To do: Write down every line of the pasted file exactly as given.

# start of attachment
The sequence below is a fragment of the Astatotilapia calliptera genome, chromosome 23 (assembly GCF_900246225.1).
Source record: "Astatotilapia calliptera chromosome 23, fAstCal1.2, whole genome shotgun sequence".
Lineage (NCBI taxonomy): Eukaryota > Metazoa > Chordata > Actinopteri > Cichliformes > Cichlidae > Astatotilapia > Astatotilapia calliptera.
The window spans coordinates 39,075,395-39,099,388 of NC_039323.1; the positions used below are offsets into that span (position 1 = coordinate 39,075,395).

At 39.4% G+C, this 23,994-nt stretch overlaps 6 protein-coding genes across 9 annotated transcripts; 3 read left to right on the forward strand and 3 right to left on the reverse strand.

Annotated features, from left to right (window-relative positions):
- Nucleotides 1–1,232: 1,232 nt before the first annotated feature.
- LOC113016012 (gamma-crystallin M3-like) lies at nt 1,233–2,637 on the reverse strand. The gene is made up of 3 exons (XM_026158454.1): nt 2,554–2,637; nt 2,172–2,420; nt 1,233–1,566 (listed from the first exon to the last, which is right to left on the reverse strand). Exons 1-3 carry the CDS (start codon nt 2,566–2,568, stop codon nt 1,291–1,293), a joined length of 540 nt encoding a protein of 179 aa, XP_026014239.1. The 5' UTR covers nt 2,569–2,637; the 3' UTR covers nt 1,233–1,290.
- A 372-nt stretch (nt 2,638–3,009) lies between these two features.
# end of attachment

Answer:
The sequence below is a fragment of the Astatotilapia calliptera genome, chromosome 23 (assembly GCF_900246225.1).
Source record: "Astatotilapia calliptera chromosome 23, fAstCal1.2, whole genome shotgun sequence".
Lineage (NCBI taxonomy): Eukaryota > Metazoa > Chordata > Actinopteri > Cichliformes > Cichlidae > Astatotilapia > Astatotilapia calliptera.
The window spans coordinates 39,075,395-39,099,388 of NC_039323.1; the positions used below are offsets into that span (position 1 = coordinate 39,075,395).

At 39.4% G+C, this 23,994-nt stretch overlaps 6 protein-coding genes across 9 annotated transcripts; 3 read left to right on the forward strand and 3 right to left on the reverse strand.

Annotated features, from left to right (window-relative positions):
- Nucleotides 1–1,232: 1,232 nt before the first annotated feature.
- LOC113016012 (gamma-crystallin M3-like) lies at nt 1,233–2,637 on the reverse strand. The gene is made up of 3 exons (XM_026158454.1): nt 2,554–2,637; nt 2,172–2,420; nt 1,233–1,566 (listed from the first exon to the last, which is right to left on the reverse strand). Exons 1-3 carry the CDS (start codon nt 2,566–2,568, stop codon nt 1,291–1,293), a joined length of 540 nt encoding a protein of 179 aa, XP_026014239.1. The 5' UTR covers nt 2,569–2,637; the 3' UTR covers nt 1,233–1,290.
- A 372-nt stretch (nt 2,638–3,009) lies between these two features.